And now, Lord, what wait I for? my hope is in thee.
On this earth believers are strangers and pilgrims. Abraham hoped in God. God told Abraham, “Get thee out of thy country…unto a land that I will show you” (Gen. 12:1). Abraham left his homeland, Ur of the Chaldees, and went out. He did not know where he was going. Abraham’s forefathers served other gods. God took Abraham, and He trusted in the true and living God. God led him to Canaan, the promised land. He possessed no land, but dwelt in tents. He confessed he was a starnger and a pilgrim.
David felt like a stranger and a pilgrim when King Saul sought to kill him. However, he knew God had chosen him as Saul’s successor. Jonathan and David became close friends. Jonathan, though the king’s son, knew God had appointed David as the next king. He helped protect him from his father.
David lived in exile after the people crowned him king of Judah. His own son, Absalom usurped the throne. King David became a fugitive and a sojourner. Tears of sorrow ran down his cheeks when Absalom died. Later, when Sheba set up himself as king, David said, “Now shall Sheba the son of Bichri do us more harm than did Absalom” (2 Sam. 20:6). David sent an army after Sheba and a woman saved the day.
God called David “a man after my own heart.” David sinned and suffered for it. Why did God speak this of him? He loved the Lord and trusted Him. The psalms of David attest this.
David in all his problems hoped in the Lord, and waited for Him. As human beings, we get impatient at times. “Wait” is not our favorite word. In Hebrews 10:36 God reminds us we need patience. “Ye have need of patience, that, after ye have done the will of God, ye might receive the promise” (Heb. 10:36). He uses our trials to teach us this virtue. However, we often scoff and complain instead. Our attitude is, “I want it now.” The godly learn to wait upon God’s timing. His timing is always perfect.
David ended Psalm 39 with these words: “Hear my prayer, O Lord, and give ear unto my cry; hold not thy peace at my tears: for I am a stranger with thee, and a sojourner, as all my fathers were” (Psa. 39:12). He knew that one day he would go to Heaven to be with God.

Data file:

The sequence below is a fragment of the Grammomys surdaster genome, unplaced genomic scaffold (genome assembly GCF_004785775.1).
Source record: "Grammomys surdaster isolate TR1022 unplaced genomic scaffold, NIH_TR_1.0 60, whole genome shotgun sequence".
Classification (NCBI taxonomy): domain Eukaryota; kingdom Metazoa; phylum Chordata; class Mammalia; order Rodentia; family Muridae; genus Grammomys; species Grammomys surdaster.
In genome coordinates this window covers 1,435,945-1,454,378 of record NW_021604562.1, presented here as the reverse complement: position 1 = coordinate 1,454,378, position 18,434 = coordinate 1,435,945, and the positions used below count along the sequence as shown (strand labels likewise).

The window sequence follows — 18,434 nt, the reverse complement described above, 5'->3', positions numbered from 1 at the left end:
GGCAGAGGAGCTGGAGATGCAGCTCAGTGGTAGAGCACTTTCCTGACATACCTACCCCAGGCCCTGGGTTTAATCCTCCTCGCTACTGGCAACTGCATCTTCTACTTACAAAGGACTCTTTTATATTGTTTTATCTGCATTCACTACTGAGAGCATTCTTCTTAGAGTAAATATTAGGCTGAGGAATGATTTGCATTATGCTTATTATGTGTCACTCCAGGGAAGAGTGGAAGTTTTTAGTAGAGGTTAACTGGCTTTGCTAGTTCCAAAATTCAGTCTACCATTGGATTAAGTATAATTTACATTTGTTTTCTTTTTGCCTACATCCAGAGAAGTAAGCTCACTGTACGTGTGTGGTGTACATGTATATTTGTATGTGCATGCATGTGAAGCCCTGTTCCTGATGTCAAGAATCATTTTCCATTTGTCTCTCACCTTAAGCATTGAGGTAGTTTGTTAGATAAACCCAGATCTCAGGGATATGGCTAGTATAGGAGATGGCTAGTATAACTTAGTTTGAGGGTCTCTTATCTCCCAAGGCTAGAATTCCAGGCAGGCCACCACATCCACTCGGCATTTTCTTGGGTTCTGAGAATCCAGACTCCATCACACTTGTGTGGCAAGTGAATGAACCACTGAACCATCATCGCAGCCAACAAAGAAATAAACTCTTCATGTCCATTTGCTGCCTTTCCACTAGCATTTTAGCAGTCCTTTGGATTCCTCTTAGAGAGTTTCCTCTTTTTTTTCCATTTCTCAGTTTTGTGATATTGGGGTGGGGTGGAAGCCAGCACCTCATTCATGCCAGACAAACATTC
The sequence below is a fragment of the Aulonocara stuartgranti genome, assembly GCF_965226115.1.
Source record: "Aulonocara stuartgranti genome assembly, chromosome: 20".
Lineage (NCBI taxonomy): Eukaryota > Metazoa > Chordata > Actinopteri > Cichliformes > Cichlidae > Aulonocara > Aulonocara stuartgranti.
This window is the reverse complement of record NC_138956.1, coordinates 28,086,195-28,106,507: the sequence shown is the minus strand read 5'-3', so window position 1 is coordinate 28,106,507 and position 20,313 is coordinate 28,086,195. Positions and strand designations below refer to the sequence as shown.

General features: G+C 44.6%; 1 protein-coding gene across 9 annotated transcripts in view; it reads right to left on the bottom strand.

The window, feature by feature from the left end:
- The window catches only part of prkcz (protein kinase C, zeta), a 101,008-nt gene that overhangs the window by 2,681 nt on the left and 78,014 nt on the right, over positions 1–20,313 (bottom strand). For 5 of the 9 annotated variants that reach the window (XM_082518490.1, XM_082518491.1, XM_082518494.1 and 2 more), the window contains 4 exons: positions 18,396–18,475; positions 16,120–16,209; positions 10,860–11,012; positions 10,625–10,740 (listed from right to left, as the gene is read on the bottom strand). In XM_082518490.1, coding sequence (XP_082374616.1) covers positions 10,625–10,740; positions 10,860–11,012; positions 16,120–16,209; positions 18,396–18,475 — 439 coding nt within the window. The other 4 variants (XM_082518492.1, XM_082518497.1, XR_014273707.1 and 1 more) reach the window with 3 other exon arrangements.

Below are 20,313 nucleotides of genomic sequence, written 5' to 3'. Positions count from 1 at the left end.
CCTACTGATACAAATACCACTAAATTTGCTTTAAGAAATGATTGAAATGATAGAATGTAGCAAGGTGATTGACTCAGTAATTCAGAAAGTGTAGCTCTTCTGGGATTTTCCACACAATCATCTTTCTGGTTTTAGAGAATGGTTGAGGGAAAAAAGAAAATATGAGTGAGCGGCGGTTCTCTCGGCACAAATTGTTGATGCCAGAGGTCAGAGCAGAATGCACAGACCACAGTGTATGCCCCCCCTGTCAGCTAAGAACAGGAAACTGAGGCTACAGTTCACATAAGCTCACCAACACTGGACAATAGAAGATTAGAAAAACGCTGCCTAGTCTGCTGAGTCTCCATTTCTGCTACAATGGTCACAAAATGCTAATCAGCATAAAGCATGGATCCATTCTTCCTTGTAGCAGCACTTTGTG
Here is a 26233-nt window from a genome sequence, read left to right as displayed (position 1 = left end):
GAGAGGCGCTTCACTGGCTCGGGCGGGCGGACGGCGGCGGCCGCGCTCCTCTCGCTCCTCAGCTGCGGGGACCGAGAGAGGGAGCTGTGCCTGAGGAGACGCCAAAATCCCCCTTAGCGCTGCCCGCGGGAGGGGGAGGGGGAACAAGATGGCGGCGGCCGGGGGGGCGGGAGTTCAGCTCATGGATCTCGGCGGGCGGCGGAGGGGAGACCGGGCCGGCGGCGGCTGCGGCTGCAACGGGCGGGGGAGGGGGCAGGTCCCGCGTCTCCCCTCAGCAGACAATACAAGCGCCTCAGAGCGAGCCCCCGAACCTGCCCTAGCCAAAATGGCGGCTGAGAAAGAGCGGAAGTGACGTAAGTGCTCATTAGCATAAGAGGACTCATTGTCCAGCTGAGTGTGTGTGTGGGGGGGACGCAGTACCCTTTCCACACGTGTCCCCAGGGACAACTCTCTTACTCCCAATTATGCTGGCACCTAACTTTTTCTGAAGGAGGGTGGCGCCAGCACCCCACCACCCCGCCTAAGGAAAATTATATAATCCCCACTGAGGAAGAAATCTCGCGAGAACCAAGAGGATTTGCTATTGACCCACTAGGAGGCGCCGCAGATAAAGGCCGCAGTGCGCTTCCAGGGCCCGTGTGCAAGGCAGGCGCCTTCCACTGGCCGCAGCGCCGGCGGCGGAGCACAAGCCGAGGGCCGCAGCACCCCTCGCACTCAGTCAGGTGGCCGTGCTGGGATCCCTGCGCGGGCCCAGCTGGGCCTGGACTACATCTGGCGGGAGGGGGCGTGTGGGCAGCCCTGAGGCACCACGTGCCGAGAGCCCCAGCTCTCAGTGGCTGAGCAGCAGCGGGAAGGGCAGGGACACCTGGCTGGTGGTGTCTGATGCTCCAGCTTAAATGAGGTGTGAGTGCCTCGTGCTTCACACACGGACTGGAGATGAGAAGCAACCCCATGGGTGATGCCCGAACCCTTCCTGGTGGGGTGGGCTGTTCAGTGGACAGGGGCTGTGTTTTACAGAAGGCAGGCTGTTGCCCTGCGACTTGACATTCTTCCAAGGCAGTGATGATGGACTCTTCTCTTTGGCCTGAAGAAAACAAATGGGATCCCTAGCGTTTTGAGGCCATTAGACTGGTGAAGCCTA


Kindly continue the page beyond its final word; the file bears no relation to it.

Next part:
God says to believers today, “Dearly beloved, I beseech you as strangers and pilgrims, abstain from fleshly lusts, which war against the soul” (1 Pet. 2:11).
A sojourner is a temporary resident. We are temporary residents on this earth. Those who trust in Jesus Christ as Saviour, the children of God look forward to the hope of eternal life in Heaven. On the other hand, those who reject Him in this life will receive a permanent residence in Hell, a place of everlasting fire, torment, weeping, and gnashing of teeth.
In the Bible foreigners are called strangers. As believers in the true and living God, we have a dual citizenship. We are born as citizens of a country on earth; God says, “Our conversation is in heaven” (Phil. 3:20). In other words we are “citizens of heaven.” This behooves us to walk as such. On this earth we are strangers. People of the world do not understand us because, though we dwell on this earth, we do not belong to this world.
The word, pilgrim, means we are only temporary residents on this earth. If we know Jesus, we will one day take up permanent residence in Heaven. Oh, what a joy that will be when our Jesus we shall see!
Are you mindful of the fact that earth is only a temporary home? Have you made the preparations for Heaven? Do you hope for His coming? Do you live as a stranger and a pilgrim on this earth?
Lynn’s website tells more about herself and her book. The URL is www.writingfrommyheart.com.